Change is good

Aug 8, 2013

I remember feeling really good about my life for a while after my last visit to Mumbai. I couldn’t quite put my finger on what it was exactly about that visit that made me feel better, so I chalked it off to being back in the city where I had grown up and seeing all the familiar sights and how some familiar landmarks had changed for the better. But now, on my second day here in Beijing, I’m immediately feeling the change in my mood. And this time around I know what’s caused it. It’s because of the change in location and all the new things I’m seeing around me with each moment.

A couple of months back I read an article somewhere that said that how we perceive time has a lot to do with what we are doing. If we continue to do the same thing day in and day out, time appears to speed up. And I had vaguely agreed with the content of that article, since the past few years really do seem to have just flown by. Another article that I had read said something along the lines of “You truly feel like you are living only when you are doing something new”. And it is only now that both articles seem to be clicking with me.

I remember being really excited about Bangalore the first time I went there. All the small 2-3 storeyed buildings, the cool climate, the dry air; it seemed like the perfect place to be. At the time, the world appeared to be my oyster and everything seemed just within reach. And then somewhere along the line and over the past three years (god, has it really been that long?) the place lost most of its charm and turned into just another place. And I told myself that I had just become more realistic over time, as concerns of bills to pay and new games to buy crept over my life, I lost all desire to be someone, to achieve something. Sure, I would regularly have these pangs to make some games or to achieve something, but in general I was just contented with my life and disinclined to do anything to rock the boat.

I had become so complacent that I was actually resenting the guy who asked my manager to let me accompany him to China. I convinced myself that the timing was all wrong, that I would be hard-pressed to find something to occupy my time, that it would be too hectic for me to fly back to India on the morning of the 15th and then to again fly to Mumbai a couple of days later. In fact, leading up to and during the cab ride to the airport, I was half-heartedly toying with the idea of calling in sick or faking hospitalisation in order to to get out of the trip.

And now that I’ve been here for a day, I’m feeling really, really happy! Beijing is a beautiful city with beautiful people, and unlike Bangalore it actually deserves being called a metropolitan city. The people here seem more laidback and uninhibited and not-at-all self-conscious. A simple example of this can be the way people stand in elevators. Hop into any elevator anywhere in India, and you’ll see all the guys standing in one corner and girls standing in another corner. If the elevator is too crowded for this arrangement, you’ll see each gender leaning heavily away from the opposite sex. In complete contrast, people stand straight and freely in elevators. Just today I was in a crowded elevator with barely enough room for three more people, and then five girls got on the elevator without any hesitation. One of them was actually standing close enough to me for my hand to accidently brush against her (bare) thigh. I immediately pulled my hand away and pinned it against my ass, but she simply continued to nonchalantly continue her ongoing phone conversation without skipping a beat. Then later when I was in a restaurant trying to figure out what I should order, the waiter patiently stood by and put up with my clumsy attempts to communicate with him when we lacked a common language. In his position, any Indian waiter would have huffed and puffed and scowled, would have crossed his arms and rocked back on forth on his heels, would have looked around for someone else to take his place. But our waiter just stood there, patiently leaning in while we translated words from English to Mandarin on our phones for him to read. And, comically enough, every time he brought us a dish he would mime what we were supposed to do with it. He brought us grape juice and then mimed sipping it. Then came a starter dish (don’t know what it was called, but it sure was delicious) and mimed gobbling it down. What a nice kid.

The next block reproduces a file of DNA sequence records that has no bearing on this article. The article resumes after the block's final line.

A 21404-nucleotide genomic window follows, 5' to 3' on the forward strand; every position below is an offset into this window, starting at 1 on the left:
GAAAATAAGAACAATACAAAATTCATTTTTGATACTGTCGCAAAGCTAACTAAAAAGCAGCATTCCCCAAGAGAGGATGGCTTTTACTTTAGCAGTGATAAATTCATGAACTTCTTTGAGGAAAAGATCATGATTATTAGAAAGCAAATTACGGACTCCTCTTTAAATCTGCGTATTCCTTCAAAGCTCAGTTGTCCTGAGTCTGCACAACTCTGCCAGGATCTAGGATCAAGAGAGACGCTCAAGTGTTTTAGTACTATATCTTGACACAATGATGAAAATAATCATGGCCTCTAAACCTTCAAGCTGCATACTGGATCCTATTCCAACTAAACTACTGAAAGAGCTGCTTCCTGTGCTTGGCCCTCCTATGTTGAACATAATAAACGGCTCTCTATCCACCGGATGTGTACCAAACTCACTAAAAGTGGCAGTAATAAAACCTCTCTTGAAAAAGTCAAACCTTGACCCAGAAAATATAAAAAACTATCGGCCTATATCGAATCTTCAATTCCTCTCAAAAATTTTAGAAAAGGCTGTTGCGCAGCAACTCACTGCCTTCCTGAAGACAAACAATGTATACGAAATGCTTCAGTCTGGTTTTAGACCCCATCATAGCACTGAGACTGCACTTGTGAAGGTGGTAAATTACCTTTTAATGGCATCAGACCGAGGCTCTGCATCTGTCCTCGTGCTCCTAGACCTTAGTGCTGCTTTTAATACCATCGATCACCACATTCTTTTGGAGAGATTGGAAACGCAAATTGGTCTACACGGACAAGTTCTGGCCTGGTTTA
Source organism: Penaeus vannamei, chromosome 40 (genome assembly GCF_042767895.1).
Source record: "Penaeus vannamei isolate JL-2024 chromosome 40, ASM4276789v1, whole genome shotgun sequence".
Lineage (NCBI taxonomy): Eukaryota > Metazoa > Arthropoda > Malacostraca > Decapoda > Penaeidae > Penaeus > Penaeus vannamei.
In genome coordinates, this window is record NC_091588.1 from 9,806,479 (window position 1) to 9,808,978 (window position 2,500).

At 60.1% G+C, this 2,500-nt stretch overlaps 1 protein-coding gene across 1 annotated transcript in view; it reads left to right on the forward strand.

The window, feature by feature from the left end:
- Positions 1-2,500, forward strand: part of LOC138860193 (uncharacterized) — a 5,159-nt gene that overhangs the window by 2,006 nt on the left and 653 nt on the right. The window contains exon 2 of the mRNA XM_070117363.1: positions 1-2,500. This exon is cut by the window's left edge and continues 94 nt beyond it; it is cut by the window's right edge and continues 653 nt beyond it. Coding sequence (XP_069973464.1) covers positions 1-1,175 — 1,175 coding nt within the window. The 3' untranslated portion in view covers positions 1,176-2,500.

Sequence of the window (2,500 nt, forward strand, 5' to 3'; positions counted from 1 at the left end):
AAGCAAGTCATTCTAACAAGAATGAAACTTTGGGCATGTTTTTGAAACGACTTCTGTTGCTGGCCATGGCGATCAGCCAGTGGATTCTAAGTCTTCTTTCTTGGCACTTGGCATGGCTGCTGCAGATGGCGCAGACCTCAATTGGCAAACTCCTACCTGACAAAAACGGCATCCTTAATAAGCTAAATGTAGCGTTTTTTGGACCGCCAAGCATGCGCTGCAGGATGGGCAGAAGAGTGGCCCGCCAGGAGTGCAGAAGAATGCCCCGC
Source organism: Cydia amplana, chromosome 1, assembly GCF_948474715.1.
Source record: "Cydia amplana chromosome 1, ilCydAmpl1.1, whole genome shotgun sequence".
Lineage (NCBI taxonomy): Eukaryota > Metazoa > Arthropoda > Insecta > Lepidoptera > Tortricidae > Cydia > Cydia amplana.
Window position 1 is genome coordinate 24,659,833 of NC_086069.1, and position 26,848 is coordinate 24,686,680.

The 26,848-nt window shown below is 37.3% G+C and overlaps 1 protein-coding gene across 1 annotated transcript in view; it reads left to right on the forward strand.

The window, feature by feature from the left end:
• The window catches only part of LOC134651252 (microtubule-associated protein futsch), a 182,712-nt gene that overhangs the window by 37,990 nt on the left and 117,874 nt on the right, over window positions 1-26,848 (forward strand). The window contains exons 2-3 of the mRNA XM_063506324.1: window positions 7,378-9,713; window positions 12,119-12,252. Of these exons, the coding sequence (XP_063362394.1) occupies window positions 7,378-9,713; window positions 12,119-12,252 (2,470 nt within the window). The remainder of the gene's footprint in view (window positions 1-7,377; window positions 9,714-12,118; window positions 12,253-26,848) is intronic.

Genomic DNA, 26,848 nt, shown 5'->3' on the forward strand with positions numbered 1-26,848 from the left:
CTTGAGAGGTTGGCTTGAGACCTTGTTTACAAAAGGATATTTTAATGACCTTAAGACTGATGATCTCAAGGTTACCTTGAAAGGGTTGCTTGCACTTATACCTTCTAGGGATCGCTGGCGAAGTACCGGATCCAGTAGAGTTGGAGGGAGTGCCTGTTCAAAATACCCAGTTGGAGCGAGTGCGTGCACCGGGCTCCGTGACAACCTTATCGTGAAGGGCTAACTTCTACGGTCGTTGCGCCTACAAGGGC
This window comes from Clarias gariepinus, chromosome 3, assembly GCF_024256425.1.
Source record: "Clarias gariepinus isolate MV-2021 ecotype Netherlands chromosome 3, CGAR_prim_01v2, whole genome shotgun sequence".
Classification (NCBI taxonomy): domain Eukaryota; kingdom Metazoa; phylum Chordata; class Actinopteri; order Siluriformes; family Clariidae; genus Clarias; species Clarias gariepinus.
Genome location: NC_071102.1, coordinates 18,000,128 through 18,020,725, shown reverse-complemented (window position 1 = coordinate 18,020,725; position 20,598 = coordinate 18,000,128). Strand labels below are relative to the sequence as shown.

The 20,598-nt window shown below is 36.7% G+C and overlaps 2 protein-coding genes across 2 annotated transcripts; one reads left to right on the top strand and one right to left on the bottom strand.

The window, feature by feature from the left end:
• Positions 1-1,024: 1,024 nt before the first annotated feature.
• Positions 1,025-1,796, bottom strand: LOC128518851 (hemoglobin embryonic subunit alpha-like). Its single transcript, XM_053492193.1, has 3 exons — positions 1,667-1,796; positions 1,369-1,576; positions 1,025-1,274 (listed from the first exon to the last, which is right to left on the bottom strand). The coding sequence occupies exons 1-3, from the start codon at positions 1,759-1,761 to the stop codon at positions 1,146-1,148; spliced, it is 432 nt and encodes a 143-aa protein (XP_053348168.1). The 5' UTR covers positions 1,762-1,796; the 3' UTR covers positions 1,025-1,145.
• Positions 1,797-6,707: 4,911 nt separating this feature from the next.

There are so many other things that I really liked about this place. For example, in no particular order:

  1. Elevators have buttons on both sides of the entrance. BOTH SIDES.
  2. People more-or-less follow traffic rules.
  3. Lower population. It doesn’t feel as congested as most Indian cities.
  4. Not many Indians around. This might sound like a minus, but in my books it’s a plus.
  5. Stuff isn’t expensive. I don’t know how much my colleagues here make annually, but the average price of things here is about the same as that in India. And food is actually cheaper. For example, tonight’s dinner set me back about $3, while a similar meal in India would have been at about $6.
  6. Smart solutions to everyday problems (except toilets, which I’ll touch on in another post dedicated to the topic since I’m gonig to have to be explicit and grose about it). For example, the aforementioned elevator buttons. And animated traffic signals. And cycling. And chopsticks.

And so I’m contemplating moving here.